Nau mai, haere mai, welcome to eyeCONTACT, a forum built to encourage art reviews and critical discussion about the visual culture of Aotearoa New Zealand. I'm John Hurrell its editor, a New Zealand writer, artist and curator. While Creative New Zealand and other supporters are generously paying me and other contributors to review exhibitions over the following year, all expressed opinions are entirely our own.

Tuesday, March 18, 2008

Joys of inversion

Gavin Hipkins: Second Empire
Lopdell House, Titirangi
14 February -13 April 2008

Recently I discussed the glassed-over and framed Hipkins show at Starkwhite but these works by that artist in the Second Empire series are quite different. They are printed into canvas and presented as a sort of painting, much as Paul Hartigan has done with his H-Types of digitally tweaked Polaroids, which were originally taken in the seventies to document New Zealand street-signage.

The eight Hipkins works at Lopdell House though are historical, line engraved book illustrations reversed into negative, and inverted. The superimposed embroidered patches are brighter in hue, and to me, not as funny or as subtle as the text based works with birds and reptiles. The patches are clearly thematic. For example, for inverted river scenes we have a canoe or leaping salmon, and for a railway vista we have a St. Andrew’s cross of monkey wrenches.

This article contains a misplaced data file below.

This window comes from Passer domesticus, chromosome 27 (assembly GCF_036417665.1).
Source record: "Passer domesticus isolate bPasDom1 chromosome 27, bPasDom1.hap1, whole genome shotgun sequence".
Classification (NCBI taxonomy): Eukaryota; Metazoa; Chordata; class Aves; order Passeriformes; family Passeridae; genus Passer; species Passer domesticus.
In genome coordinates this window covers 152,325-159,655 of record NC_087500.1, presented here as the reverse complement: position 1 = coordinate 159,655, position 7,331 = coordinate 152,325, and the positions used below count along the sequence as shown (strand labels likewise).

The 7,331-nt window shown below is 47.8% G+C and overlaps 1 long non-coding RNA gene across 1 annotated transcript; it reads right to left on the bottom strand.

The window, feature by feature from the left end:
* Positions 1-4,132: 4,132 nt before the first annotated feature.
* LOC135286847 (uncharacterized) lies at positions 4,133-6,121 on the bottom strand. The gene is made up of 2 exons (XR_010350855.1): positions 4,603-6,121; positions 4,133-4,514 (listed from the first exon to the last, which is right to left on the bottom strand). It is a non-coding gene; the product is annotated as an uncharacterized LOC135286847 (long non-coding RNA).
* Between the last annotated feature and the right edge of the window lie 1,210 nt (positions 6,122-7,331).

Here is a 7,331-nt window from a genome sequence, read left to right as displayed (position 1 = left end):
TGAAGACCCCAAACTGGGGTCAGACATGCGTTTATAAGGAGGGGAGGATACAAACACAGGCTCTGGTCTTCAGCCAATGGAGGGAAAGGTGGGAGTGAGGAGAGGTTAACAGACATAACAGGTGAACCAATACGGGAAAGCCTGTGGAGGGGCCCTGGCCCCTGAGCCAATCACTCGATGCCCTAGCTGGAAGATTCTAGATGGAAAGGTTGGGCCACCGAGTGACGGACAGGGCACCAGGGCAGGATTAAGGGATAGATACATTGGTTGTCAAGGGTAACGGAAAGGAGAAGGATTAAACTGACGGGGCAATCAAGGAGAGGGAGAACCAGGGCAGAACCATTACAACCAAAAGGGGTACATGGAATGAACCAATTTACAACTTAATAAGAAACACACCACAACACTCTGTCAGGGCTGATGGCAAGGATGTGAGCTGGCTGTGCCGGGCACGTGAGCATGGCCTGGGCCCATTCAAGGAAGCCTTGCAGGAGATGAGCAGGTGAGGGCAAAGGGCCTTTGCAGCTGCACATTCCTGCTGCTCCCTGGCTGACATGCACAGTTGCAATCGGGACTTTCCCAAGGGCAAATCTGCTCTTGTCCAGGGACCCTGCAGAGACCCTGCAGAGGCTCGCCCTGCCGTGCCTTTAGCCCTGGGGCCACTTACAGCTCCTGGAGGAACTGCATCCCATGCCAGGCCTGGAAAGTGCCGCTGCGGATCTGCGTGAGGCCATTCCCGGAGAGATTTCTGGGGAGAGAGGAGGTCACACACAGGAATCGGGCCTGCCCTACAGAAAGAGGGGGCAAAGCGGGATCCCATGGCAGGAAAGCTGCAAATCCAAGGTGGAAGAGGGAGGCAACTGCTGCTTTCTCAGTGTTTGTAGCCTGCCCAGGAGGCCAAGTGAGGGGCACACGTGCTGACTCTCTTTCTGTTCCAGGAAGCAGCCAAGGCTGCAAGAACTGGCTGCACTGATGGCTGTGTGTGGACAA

These images are bigger and so, more physical in their presence. The inversion makes you work a little harder for, as negative topsy-turvy images they are very abstract and initially chaotic. But you still get drawn in, especially with no glass. You need to study the background before examining the fabric patch.

Mostly though they are enigmatic, remaining mysterious. The inversion encourages confusion and mistaken interpretations of imagery, pushing you into tangled skeins of ambiguity. Mischievous stuff.

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